If you want to be right inside the Grand Canyon National Park, consider camping at Trailer Village RV Park on the South Rim. The park, located in Grand Canyon Village, is paved, offers full hookups, has a dump station, and is within walking distance of the market. Children, pets, and apparently, wildlife are welcome. (Expect to be greeted by elk and mule deer when you wake up in the morning.) Even better, you can take advantage of the free park shuttle at the entrance.
With all these amenities, it comes as no surprise that the Trailer Village is often packed, even in January, as it operates year-round. So book an RV in Phoenix and make your reservations well ahead of time to secure a space.
If you want to see the Grand Canyon from the North Rim, camp at Kaibab Camper Village in Fredonia. The park offers full hookups and is open from mid-May through mid-October. A country store and full-service gas station can be found just five miles to the north. From the RV park, the canyon rim is 45 miles away via the scenic North Rim Parkway.
A city rich in history and culture, Phoenix has lots to see. Easily access the metro area using the Valley Metro Light Rail, which serves downtown and central Phoenix. Valley Metro also links these areas to the airport and the neighboring urban centers of Mesa and Tempe.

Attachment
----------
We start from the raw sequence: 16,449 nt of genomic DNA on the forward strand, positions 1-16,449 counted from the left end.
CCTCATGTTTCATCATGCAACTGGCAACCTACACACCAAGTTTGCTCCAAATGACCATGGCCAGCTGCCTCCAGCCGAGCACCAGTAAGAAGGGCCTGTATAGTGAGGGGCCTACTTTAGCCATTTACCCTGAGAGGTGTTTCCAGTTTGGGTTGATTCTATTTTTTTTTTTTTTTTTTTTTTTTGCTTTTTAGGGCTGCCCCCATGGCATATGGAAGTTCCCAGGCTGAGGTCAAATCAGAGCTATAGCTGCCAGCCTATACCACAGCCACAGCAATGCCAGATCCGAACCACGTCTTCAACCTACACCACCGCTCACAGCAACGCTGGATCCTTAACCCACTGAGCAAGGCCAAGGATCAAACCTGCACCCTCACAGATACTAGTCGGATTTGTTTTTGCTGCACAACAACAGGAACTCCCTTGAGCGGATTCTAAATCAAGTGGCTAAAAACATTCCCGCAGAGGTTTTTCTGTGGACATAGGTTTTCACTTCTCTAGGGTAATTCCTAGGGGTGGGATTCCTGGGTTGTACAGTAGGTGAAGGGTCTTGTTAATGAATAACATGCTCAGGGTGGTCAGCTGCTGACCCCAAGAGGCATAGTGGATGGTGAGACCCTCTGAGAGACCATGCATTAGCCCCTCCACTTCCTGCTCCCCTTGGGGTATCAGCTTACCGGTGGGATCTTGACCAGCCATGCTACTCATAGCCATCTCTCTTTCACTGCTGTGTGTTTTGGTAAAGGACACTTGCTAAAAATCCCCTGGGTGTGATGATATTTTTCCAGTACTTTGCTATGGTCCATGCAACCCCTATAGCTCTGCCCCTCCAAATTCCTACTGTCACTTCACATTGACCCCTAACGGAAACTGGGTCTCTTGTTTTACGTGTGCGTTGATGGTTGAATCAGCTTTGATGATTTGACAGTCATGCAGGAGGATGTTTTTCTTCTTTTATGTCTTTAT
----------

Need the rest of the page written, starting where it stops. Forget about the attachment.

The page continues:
Visit the Desert Botanical Garden, see a Komodo dragon or a Galapagos tortoise at the Phoenix Zoo, admire the works of Diego Rivera, Georgia O'Keeffe, and Frida Kahlo at the Phoenix Art Museum, or learn about the history of the area at Pueblo Grande Museum and Cultural Park. For an unimpeded view of Phoenix from above, take the Valley Metro and get off at the station near East Camelback Road. You'll have to be physically fit to hike up Camelback Mountain. Many hikers find it challenging, but the payoff is well worth it.
Old Town Scottsdale is a one-stop destination for shopping, dining, and history. Tour art galleries devoted to Native American works, spend some time strolling through the shops at the 5th Avenue Shopping District, or splurge on tasty treats at one of the gourmet sweet shops. Old Town's diverse restaurant scene features fancy fine dining options, low-key Mexican eateries, and traditional American fare.
In the spring, over a dozen professional baseball teams take advantage of Phoenix's premium climate conditions for pre-season training. Book an RV rental for the Cactus League Spring Training and enjoy a few days at the ballpark. Won't make it here for the spring season? You've still got options. Get in position for some Arizona Diamondbacks RV camping during the summer months, and you can park your rig nearby for easy access to the games.
Visit the Valley of The Sun in April and attend the bumping Phoenix Lights festival. This event brings the beats to the vast deserts just south of Phoenix, featuring some of the best EDM artists on the planet. RV camping at Phoenix Lights isn't an option, but several RV campgrounds in Tempe can accommodate your rig.
Begin your search for an RV in Maricopa County and get ready for an unforgettable Arizona adventure.